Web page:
Central Europe: Nostalgia for strong leadership
16 September 2013
Having once welcomed the arrival of political and economic liberalism following the fall of communism, the countries of central Europe are now increasingly turning their backs on this ideology, which heralded their return to democracy.
Is the crisis over or not? Should we be optimistic or better yet cautious about the development of the economies of central Europe? The economists, politicians and entrepreneurs meeting up at the annual economic forum in the southern Polish town of Krynica in the first week of September were unable to come up with a definite answer, even when politicians, with Polish Prime Minister Donald Tusk in the lead, tried to put the most upbeat spin on it.
What came to the surface once again, and strikingly so, perhaps more than ever before, is just how far the economies of central Europe still hang on the decisions, whims and mindsets of politicians. After more than 20 years of building free-market capitalism one would expect that a business would act independently of politicians, and on the other hand, that politicians would not indulge themselves in notions such as those of Jaroslaw Kaczynski, who announced from the podium to dozens of entrepreneurs that if his party wins the election it will raise taxes. On top of that, Kaczynski argues, Poland needs a stronger state.
The relationship between the state and business in Poland is rather a paradox. The bruising reforms of the early 1990s have created a significantly more competitive market environment than Czechs had grown used to during the Klaus era of “bank socialism”. The Polish state, in contrast, has until today retained a strong influence in hundreds of companies.
Although many of them float shares on the Warsaw Stock Exchange, the controlling stake is held by the government. That situation creates hundreds of interesting combinations of influence and the flow of money, which the Czechs know in principle only in the case of the energy company CEZ.
Dozens of such enterprises exist in Poland and the hand of government in them is affecting the economic environment. In particular, it keeps employment high (in mines and armament factories) or takes money from the company books according to the needs of the state budget – as this year, when the insurance company PZU and at least two other companies will apparently pay out advances from this year's dividends before year’s end.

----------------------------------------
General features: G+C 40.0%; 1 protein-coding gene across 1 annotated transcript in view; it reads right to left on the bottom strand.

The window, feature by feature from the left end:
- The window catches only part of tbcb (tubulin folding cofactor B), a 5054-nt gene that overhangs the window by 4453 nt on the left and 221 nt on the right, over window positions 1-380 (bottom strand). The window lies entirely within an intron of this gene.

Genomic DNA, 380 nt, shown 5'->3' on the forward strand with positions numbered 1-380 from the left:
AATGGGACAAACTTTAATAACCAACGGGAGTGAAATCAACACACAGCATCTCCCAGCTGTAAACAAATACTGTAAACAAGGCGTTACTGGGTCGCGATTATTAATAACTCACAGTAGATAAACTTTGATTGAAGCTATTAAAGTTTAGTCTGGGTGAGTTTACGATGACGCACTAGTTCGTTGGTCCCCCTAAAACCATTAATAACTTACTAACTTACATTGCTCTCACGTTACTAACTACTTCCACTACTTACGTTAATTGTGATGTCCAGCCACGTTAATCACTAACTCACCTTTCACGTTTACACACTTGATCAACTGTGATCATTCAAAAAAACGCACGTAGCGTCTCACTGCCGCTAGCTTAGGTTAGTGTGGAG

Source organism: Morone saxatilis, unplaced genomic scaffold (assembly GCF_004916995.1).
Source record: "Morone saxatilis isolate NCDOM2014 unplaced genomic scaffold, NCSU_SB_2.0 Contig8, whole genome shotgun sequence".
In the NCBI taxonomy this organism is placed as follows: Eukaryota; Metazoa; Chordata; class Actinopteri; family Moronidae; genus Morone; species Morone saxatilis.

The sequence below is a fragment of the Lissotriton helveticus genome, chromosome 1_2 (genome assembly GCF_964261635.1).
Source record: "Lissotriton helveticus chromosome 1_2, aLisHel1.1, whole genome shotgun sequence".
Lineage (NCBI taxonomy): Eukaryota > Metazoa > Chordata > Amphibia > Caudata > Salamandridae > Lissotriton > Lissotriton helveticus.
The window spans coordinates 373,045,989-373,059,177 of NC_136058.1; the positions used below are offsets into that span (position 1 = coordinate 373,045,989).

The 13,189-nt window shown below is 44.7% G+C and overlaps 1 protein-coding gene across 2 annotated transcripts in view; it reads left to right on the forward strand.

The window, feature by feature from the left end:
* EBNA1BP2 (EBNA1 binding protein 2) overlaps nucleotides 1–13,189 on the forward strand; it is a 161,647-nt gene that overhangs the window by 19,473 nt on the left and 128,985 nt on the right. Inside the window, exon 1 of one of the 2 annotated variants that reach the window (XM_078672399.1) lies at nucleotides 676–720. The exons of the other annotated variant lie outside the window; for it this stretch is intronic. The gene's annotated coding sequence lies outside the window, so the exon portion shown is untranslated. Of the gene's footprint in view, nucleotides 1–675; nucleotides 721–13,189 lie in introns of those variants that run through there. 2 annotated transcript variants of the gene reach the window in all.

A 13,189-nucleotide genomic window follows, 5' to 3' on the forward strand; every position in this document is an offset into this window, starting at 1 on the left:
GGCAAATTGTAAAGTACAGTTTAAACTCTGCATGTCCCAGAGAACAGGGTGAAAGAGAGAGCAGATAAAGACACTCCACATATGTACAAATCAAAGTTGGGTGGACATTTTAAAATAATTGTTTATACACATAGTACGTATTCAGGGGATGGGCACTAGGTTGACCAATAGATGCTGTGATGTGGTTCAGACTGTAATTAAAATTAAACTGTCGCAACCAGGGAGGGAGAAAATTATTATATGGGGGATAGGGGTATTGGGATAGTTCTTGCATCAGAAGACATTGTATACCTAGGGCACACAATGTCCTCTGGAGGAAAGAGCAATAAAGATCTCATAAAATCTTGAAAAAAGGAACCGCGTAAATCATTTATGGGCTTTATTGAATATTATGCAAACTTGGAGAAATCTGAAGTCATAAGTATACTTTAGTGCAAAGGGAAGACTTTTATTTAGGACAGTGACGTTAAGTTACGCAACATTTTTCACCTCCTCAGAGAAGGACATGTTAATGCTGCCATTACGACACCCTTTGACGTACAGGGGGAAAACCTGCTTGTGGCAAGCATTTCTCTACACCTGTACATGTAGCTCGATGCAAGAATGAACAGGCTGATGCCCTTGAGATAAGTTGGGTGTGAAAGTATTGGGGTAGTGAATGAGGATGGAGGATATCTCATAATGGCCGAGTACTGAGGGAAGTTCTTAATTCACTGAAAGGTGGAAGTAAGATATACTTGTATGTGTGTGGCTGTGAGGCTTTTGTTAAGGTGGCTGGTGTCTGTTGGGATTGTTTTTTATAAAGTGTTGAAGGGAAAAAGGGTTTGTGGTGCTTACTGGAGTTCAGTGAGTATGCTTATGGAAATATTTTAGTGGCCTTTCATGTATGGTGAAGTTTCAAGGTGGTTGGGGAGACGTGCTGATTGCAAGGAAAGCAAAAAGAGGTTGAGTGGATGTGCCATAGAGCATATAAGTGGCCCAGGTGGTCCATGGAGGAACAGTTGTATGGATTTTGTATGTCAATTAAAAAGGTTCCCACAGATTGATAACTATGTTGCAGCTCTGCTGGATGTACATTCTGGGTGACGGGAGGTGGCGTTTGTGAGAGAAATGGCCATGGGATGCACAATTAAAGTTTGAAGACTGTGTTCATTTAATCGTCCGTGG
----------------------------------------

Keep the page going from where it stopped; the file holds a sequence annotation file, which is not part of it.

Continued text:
The Czech liberal environment has been left wonder-struck by the notion of Milos Zeman to spur economic recovery through state investment projects [primarily the Pharanoic plan for a Danube-Oder-Elbe canal]. Czech economists, it would appear, have weaned themselves from pondering the strong role of the state in the economy, while in Poland, Slovakia and previously liberal Hungary, governments are still the main players in it.
The wane of liberalism
Just as political liberalism has been beating a retreat in central Europe over the last few years, a similar fate is befalling its economic companion. While entrepreneurs assured themselves in the debates in Krynica that it is they who determine the development of the economy, the increasing weight of regulation and the ever more frequent and growing intervention of the state are becoming much more important than they were a decade ago. In Hungary, the unorthodox economic policy of the Orbán government – raising taxes and transferring a range of costs onto companies – has been accompanied by the bringing of several large companies back into the fold of state ownership. In Poland, the original Tusk plan for privatisation has ground to a stop. In Slovakia, new regulations practically from the beginning of the year have shut down job creation in the private sector.
In Czech debates, one often hears that voters let the state be “plundered”. In Poland, Slovakia and Hungary, in contrast, the state and its influence is growing. It is politicians who have the greatest influence and power, and for them a strong state provides the springboard they need to meet their goals and perhaps even dreams. In the Czech Republic today, President Milos Zeman is attempting something similar. Fortunately, he lacks the energy of Viktor Orbán; fortunately, the Czechs do not have such a strong relationship to history as the Poles, which could lead them to draw up the kind of negative agenda Jaroslawa Kaczynski is putting together in Poland. Fortunately, we do not have such a strong business-party base as Slovakia’s Robert Fico, whose party, Smer, is under the de facto direction of the joint-stock companies of several interest groups.
Liberal democracy in Europe has been fundamentally harmed in the course of the crisis, because politicians have been incapable of responding appropriately. The space that liberals have vacated have been richly filled with illiberal politicians. Voters, poisoned by politicking and corruption, seemingly having had their fill after 23 years of the liberal experiment with freedom, would like to see once again a strong state to look after almost all of them. Liberal democracy in central Europe, it would seem, has been the biggest victim of the crisis over the long term. Something similar may be in store as well for the liberalised economy.
Translated from the Czech by Anton Baer
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